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Back to reality, sort of, for Aaron Peirsol and family

October 02, 2000

Tony Altobelli

NEWPORT BEACH - After two years of training, four weeks of

pre-Olympic preparation and two weeks of Olympic exposure in Sydney,

Australia, one question still puzzles silver medalist Aaron Peirsol.

Why do people eat Vegemite?

"Dude, that stuff is nasty," the Newport Harbor High junior said. "And

people over there eat it like it's butter or something. They put it on

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everything. I just don't get it."

For the 17-year-old, he'll stick with his chocolate-chip pancakes,

thank you very much.

"I finally got to have some when I got back home," he said. "It's been

weeks and weeks since I've had them. I feel much better now."

For those people who just moved into the area, Peirsol won the silver

medal at the Sydney Games in the 200-meter backstroke with a time of

1:57.35, just behind world champion Lenny Krayzelburg of the U.S.

(1:56.76) and just ahead of Matthew Walsh of Australia (1:57.59).

"It was a solid race for me," Peirsol said. "After the time trials and

the traveling and all that was going on, I wasn't in tip-top shape going

into the race. But overall, I was very happy with how things turned out."

Peirsol is home now after his Olympic adventure and despite the

non-stop phone calls and mountains of new USA clothing, it's the family's

goal to try to return to a somewhat normal life. Similar to what it was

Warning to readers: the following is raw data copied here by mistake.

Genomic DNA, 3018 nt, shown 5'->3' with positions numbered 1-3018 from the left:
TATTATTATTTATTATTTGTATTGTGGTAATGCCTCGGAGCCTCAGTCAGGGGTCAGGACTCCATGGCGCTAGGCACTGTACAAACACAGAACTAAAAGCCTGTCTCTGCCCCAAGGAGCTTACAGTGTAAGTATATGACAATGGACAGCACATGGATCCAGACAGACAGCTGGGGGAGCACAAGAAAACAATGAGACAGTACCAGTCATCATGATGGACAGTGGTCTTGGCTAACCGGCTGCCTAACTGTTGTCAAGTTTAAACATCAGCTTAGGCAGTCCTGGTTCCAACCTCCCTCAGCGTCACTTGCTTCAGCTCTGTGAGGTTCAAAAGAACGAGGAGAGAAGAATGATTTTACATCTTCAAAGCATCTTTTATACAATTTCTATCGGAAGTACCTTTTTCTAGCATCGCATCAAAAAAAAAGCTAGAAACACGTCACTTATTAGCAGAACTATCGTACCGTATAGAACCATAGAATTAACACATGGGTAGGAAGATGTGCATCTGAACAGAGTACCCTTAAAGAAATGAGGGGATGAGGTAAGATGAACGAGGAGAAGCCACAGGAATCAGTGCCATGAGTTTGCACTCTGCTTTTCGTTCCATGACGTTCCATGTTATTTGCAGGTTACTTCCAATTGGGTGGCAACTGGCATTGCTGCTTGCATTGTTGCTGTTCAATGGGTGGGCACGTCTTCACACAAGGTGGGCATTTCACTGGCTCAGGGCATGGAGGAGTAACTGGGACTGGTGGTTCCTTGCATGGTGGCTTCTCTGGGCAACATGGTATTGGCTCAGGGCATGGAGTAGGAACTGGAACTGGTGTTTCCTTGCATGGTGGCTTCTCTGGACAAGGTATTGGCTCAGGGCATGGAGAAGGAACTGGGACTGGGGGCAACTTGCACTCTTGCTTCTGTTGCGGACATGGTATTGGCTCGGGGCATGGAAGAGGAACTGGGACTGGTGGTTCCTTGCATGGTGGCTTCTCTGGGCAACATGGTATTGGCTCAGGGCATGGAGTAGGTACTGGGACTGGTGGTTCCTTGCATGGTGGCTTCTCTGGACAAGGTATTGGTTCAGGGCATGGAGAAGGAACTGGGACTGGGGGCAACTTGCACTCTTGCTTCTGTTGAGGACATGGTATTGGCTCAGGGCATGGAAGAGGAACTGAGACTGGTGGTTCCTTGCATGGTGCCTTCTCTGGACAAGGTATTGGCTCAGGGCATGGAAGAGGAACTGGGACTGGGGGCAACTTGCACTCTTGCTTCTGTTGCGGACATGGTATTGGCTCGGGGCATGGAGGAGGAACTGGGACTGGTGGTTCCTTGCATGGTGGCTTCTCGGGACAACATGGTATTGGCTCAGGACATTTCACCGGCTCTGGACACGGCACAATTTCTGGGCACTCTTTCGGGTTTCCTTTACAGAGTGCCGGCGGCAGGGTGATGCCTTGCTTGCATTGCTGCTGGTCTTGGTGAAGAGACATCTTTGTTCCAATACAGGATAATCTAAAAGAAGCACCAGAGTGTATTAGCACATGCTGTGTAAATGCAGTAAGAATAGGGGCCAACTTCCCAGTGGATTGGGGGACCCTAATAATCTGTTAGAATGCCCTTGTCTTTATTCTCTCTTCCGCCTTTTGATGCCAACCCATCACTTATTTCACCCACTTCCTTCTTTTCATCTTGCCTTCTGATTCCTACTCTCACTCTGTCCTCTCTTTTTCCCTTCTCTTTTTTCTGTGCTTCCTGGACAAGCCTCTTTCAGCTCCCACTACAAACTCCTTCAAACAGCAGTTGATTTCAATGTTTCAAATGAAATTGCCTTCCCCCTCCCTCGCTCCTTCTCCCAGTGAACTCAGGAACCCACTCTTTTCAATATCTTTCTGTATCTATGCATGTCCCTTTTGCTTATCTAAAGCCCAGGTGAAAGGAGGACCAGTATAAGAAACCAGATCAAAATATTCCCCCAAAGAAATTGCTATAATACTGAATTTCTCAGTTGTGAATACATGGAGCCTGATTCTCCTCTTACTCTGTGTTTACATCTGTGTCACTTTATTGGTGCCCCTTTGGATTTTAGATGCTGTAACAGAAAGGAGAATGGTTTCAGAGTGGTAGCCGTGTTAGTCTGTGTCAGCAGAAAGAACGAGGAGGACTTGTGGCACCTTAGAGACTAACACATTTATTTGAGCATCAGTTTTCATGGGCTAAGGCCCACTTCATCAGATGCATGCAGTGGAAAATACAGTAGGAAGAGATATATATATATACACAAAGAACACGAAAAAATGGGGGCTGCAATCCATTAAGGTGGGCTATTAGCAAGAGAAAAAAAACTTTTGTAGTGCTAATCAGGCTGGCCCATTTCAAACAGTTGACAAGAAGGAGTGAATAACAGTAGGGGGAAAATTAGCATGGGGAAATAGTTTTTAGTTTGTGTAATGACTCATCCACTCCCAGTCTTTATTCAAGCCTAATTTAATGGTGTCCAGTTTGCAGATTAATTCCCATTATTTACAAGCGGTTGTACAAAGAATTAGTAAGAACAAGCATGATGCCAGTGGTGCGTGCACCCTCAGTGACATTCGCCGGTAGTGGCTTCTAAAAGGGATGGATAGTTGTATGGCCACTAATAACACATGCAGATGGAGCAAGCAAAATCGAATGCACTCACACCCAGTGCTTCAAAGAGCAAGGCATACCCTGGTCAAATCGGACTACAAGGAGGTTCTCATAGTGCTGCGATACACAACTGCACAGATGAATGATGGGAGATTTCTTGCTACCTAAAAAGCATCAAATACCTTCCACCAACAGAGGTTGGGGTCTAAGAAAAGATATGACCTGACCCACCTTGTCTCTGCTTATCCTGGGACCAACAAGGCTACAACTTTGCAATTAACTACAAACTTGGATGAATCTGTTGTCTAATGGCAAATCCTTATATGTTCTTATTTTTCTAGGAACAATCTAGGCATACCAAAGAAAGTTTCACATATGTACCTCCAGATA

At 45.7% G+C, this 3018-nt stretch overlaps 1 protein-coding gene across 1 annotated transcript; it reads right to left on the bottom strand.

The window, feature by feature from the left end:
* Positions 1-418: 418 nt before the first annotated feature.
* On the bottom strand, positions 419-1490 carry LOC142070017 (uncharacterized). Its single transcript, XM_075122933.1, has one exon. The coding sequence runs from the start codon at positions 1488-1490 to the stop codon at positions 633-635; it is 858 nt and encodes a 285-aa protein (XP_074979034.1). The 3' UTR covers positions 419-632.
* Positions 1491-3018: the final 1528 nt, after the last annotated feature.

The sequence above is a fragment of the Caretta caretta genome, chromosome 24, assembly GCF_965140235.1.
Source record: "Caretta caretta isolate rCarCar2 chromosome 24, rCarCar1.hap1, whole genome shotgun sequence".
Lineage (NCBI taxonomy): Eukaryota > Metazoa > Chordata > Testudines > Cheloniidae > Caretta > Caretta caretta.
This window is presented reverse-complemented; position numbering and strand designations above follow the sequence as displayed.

when he was "just" a three-time CIF Southern Section Division I champion

for the Sailors.

"Nothing's changed," Peirsol said. "My family has been great at trying

to keep things as normal as possible. Now that I'm back home, with

home-cooked meals and I'm back in my old bed, everything is pretty much

the same."

Perhaps the same in terms of normal life, but has the Olympic

experience changed Peirsol?

"It's changed me, but it's hard to describe how it's changed me," he

said. "I think I've matured a little bit during all of this. I was away

from the family for over six weeks straight. I learned a little bit about

myself."

Being a member of the U.S. Olympic Team was a great thrill for

Peirsol, but it wasn't all fun and games.

"There were a ton of rules and regulations to follow," Peirsol said.

"There was a strict curfew before our meet and we even had a curfew after

our meet. I guess with a lot of younger athletes, they had to be strict."

Peirsol did get to go out and see some of the events, but for the most

part, kept to the business at hand before his competition.

"Before my event, I would practice for a while, then watch other

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